Connected vehicle warning systems and autonomous emergency braking can reduce fatalities by 57 percent.

Experience simulating intelligent vehicle applications in Australia.


Summary Information

This research estimated the potential safety benefits of enhancing in-vehicle autonomous emergency braking (AEB) systems with connected vehicle applications that communicate roadway safety information to equipped vehicles. A literature review was conducted to set up parameters and simulate safety benefits with and without each technology.

The study assumed that at the time these technologies would be available in the ITS marketplace connected vehicle applications would have the capability to provide advanced warnings of potential collisions, and AEB systems would have the capability to intervene on behalf of drivers to automatically apply brakes and avoid crashes. Current research indicates that connected vehicle applications have the potential to help AEB systems address right-angle and right-turn crashes, however, supporting pedestrian and head-on crashes would be limited.

In this study simulation software (PreScan) was used to emulate crash sensor behavior under a variety of environmental conditions. Risk curves were generated to estimate injury outcomes as a function of impact speed. Improvements were categorized by crash type, severity, and speed zone groups. Relative changes were applied to real-world crash data archived by the Center for Automotive Safety Research (CASR) to estimate overall crash reduction percentages where these technologies could be deployed.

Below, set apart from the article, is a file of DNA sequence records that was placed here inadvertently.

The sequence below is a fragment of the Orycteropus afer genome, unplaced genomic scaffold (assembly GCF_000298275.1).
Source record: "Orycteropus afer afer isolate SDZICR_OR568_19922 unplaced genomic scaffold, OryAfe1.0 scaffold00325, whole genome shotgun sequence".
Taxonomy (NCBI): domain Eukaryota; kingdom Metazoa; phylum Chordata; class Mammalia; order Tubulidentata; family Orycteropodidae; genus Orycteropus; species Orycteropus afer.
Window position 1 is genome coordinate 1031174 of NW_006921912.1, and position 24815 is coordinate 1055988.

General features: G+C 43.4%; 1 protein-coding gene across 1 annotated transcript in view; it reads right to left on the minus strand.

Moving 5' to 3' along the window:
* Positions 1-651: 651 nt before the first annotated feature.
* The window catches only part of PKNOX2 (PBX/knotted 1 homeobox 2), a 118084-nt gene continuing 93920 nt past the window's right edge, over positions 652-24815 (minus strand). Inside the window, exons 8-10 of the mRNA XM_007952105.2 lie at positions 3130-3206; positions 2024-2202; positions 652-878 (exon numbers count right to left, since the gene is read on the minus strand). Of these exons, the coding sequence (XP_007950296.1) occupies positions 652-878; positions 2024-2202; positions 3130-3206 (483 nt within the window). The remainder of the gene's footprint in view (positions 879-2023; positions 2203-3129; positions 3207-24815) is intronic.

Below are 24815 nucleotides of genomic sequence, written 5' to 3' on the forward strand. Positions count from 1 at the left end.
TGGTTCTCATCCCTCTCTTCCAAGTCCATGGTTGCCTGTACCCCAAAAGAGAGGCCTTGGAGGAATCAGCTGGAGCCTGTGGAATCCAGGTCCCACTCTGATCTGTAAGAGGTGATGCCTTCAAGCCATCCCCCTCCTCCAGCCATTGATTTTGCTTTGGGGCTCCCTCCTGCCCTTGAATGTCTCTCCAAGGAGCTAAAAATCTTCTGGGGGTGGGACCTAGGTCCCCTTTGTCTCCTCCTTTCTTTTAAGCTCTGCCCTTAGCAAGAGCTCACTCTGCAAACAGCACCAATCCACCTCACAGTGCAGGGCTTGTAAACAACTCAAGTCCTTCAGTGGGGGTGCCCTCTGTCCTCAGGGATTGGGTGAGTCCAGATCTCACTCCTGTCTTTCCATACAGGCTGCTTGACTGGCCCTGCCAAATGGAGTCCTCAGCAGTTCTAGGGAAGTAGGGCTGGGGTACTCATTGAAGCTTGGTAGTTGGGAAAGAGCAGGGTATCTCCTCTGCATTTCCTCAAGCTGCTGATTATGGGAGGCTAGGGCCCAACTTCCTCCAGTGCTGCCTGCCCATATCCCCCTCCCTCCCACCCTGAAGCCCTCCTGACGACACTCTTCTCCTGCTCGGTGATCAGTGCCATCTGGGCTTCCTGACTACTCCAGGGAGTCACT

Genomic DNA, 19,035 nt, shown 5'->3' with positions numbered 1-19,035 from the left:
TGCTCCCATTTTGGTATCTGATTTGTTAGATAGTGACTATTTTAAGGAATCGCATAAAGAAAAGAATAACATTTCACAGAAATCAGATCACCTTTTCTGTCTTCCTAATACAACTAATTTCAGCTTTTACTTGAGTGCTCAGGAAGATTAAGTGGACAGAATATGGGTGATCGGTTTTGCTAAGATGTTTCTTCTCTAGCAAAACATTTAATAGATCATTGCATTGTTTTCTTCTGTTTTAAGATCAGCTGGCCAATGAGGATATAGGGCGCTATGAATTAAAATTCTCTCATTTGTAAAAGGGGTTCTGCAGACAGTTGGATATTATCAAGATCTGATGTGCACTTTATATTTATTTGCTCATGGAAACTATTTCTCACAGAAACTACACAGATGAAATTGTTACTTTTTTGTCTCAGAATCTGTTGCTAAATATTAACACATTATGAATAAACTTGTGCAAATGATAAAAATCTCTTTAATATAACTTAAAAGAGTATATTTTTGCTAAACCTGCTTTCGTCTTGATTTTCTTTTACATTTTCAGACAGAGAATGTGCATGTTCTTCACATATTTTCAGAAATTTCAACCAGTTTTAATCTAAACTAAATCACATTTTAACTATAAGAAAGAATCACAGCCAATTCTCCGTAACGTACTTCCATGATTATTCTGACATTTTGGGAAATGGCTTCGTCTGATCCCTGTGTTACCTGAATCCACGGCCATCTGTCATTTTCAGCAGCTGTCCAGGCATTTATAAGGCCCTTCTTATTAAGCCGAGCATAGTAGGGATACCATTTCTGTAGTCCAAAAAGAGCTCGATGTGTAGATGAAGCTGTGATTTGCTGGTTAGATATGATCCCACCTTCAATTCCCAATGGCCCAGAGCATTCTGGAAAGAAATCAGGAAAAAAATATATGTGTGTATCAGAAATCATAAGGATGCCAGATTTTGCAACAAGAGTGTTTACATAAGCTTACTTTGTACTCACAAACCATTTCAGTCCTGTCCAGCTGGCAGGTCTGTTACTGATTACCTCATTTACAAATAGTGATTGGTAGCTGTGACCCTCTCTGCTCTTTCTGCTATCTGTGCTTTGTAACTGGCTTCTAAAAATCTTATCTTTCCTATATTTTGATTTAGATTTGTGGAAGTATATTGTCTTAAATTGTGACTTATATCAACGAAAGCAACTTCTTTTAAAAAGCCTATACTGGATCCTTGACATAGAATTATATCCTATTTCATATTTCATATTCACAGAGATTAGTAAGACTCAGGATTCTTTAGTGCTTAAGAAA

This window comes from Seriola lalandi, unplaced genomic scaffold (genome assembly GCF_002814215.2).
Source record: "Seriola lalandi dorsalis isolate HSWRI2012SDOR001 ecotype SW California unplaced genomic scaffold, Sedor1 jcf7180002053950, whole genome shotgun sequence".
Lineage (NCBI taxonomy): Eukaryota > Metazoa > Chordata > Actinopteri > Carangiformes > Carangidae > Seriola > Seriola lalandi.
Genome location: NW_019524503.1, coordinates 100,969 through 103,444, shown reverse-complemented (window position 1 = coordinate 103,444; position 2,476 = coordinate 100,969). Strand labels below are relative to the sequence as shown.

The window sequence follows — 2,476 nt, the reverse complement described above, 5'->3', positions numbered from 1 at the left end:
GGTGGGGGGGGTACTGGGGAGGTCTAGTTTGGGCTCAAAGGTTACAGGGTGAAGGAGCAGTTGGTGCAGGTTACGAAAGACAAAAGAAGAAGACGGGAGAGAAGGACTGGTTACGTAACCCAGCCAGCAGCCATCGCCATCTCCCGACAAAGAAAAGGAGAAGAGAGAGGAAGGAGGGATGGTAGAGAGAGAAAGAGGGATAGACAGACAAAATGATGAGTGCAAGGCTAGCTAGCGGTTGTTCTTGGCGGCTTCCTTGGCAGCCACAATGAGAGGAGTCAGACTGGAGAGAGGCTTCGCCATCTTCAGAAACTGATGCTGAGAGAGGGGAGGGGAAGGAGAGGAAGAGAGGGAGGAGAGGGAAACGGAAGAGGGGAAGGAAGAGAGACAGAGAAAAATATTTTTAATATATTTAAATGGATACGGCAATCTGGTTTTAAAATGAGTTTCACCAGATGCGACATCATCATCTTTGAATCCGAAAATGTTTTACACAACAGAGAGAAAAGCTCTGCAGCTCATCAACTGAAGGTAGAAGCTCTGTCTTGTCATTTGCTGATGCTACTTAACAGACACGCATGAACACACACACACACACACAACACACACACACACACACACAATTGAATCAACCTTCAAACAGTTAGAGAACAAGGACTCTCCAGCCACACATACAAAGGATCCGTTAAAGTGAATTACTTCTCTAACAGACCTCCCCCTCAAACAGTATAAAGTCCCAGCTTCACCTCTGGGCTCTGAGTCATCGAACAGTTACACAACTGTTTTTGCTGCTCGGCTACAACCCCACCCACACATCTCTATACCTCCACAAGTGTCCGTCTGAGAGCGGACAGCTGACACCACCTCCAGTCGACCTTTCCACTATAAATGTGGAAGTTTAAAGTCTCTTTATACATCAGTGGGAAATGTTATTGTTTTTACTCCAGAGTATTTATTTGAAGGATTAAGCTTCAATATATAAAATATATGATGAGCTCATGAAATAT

• Initial research reported in this study indicated that AEB can be highly effective at reducing potential injuries and fatal crashes with benefits ranging from 30 to 50 percent and 20 to 40 percent, respectively.
  • Follow-up research indicated that the addition of connected vehicle applications to AEB systems would further improve safety, decreasing injuries and fatalities by an additional 16 to 21 percent and 12 to 17 percent, respectively.
  • Impacts on pedestrian and head-on crash types, however, would be limited. In these cases, injuries and fatalities would only decrease by an additional 14 to 18 percent and 7 to 12 percent, respectively.

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Crash reduction potential of connected vehicles in South Australia

Author: Doecke and Anderson

Published By: Department of Planning, Transport, and Infrastructure

Prepared by the Centre for Automotive Safety Research at the University of Adelaide

Source Date: 02/01/2013

Other Reference Number: Report No. CASR126


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Benefit ID: 2014-00965